been used to explain -- even justify -- Muslim terror against the West.
Former president Bill Clinton himself, in a speech at Georgetown University,
fingered Muslim anger at the Crusades as the "root cause" of the present
conflict.

But the truth is that the Crusades had nothing to do with colonialism or
unprovoked aggression The Crusades were not the brainchild of an ambitious
pope or rapacious knights but a response to more than four centuries
of conquests in which Muslims had already captured two thirds of the old
Christian world. At some point, European culture had to defend itself or
be subsumed by Islam. The Crusades were that defense.

Their entire subsequent history is one of Western reaction to Muslim
advances --
they were no more offensive than was the American invasion of Normandy.

• Islam was born in war and grew the same way. From the time of Mohammed,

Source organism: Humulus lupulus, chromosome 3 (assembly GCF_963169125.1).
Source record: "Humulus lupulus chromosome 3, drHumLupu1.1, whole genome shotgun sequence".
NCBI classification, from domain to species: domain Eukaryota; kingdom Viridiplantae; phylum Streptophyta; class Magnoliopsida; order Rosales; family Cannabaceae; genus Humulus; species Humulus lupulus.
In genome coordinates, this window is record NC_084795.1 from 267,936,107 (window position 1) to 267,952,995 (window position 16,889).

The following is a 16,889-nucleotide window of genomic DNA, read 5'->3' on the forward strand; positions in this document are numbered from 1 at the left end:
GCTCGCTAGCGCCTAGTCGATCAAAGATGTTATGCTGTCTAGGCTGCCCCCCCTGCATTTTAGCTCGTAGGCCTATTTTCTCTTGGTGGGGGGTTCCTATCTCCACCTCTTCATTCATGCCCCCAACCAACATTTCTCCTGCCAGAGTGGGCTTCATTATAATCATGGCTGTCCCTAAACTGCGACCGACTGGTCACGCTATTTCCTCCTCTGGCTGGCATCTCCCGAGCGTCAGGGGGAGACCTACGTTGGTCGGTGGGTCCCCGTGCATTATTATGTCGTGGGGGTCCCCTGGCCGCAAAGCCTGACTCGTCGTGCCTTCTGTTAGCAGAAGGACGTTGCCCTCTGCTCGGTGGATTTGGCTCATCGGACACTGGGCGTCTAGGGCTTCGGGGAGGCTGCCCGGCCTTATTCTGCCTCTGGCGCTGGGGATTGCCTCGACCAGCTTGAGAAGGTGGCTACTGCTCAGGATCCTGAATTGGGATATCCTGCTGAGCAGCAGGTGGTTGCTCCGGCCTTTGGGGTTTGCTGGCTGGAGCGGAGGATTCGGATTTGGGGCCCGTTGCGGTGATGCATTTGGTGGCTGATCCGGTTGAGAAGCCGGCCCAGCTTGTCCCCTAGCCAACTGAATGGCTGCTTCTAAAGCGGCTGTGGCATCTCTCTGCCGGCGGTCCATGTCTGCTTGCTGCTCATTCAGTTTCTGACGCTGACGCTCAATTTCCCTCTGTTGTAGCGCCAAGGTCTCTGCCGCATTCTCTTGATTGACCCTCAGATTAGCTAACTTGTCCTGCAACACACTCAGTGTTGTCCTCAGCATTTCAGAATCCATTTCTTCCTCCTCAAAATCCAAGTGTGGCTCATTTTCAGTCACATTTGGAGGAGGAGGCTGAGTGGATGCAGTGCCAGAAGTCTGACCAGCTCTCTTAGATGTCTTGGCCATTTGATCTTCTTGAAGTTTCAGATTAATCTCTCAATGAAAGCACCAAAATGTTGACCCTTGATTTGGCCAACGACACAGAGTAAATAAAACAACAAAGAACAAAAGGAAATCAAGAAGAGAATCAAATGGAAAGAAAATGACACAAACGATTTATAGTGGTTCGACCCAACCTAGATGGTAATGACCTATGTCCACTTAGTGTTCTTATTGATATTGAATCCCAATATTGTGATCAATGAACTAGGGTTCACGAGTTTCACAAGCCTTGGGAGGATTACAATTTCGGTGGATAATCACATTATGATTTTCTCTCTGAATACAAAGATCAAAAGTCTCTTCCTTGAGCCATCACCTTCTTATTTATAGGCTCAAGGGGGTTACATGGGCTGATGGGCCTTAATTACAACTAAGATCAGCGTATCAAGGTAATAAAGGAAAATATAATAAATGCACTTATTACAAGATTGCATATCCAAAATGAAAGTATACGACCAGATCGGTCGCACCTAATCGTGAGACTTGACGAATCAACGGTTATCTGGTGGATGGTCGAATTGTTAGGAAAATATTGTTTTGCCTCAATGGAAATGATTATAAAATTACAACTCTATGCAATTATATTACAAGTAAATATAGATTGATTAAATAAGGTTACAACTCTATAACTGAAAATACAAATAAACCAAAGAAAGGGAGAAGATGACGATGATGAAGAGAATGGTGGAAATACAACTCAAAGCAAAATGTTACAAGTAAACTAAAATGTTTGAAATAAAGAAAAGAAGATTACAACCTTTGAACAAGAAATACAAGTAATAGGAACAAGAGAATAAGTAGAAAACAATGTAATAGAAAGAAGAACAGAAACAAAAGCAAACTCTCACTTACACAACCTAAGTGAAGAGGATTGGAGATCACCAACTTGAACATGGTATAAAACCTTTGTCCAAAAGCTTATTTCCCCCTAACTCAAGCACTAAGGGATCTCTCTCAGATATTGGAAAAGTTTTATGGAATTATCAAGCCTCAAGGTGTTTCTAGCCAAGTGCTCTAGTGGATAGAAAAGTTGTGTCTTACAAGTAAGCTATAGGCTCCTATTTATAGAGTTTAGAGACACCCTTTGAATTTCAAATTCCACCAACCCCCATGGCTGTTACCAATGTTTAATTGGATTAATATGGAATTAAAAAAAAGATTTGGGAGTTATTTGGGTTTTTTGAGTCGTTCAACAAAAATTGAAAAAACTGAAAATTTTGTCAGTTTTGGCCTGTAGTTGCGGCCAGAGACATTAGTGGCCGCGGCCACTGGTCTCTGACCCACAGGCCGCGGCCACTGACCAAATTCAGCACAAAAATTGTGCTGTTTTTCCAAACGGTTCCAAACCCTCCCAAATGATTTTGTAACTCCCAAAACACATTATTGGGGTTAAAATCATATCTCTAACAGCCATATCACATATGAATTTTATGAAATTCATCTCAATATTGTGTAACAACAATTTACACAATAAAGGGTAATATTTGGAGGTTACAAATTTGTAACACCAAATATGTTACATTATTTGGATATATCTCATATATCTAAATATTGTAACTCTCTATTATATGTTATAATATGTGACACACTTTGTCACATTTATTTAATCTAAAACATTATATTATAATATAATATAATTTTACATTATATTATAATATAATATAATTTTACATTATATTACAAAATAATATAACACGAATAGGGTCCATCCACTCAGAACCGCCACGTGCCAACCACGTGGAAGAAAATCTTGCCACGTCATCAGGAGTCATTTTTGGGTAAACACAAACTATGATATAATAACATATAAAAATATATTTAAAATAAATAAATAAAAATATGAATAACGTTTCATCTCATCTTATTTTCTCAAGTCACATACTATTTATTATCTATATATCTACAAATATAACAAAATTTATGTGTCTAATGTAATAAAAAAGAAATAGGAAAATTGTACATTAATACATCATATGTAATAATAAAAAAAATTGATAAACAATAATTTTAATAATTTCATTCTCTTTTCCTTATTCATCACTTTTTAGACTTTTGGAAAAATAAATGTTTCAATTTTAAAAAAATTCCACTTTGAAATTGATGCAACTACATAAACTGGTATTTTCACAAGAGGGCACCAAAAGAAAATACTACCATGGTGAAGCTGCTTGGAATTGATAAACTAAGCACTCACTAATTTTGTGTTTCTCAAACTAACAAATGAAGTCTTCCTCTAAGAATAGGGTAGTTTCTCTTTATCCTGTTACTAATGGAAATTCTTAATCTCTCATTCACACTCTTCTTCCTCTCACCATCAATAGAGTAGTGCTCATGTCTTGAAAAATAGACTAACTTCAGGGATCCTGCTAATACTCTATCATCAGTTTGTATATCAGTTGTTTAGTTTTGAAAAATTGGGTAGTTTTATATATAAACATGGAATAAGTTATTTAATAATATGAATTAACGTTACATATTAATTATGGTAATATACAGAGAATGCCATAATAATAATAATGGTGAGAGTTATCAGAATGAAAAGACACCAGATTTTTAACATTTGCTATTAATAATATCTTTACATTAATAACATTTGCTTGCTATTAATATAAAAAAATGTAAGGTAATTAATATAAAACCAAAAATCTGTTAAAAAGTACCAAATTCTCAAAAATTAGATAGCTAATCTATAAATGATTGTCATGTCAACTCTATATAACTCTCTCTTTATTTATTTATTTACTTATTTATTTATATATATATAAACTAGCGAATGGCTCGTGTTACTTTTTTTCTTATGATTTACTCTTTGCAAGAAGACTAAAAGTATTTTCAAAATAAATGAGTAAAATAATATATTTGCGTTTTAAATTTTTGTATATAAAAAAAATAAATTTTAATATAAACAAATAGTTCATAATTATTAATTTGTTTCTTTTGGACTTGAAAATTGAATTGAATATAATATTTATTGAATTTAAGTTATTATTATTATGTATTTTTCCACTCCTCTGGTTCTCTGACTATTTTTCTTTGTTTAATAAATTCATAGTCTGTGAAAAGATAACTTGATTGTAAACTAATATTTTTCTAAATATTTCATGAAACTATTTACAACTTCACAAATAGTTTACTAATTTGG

the means of Muslim expansion was always the sword.

• With enormous energy, the warriors of Islam struck out against the
Christians shortly after Mohammed's death. Palestine, Syria, and Egypt --
once the most heavily Christian areas in the world -- quickly succumbed.

• By the eighth century, Muslim armies had conquered all of Christian North
Africa and Spain. In the eleventh century, the Seljuk Turks conquered Asia
Minor (modern Turkey), which had been Christian since the time of St. Paul.

• The Byzantine Empire was reduced to little more than Greece. In
desperation, the emperor in Constantinople sent word to the Christians of
western Europe asking them to aid their brothers and sisters in the East.

• The end of the medieval Crusades did not bring an end to Muslim jihad --
Islamic states like Mamluk Egypt continued to expand in size and power,
and the Ottoman Turks built the largest and most awesome state in Muslim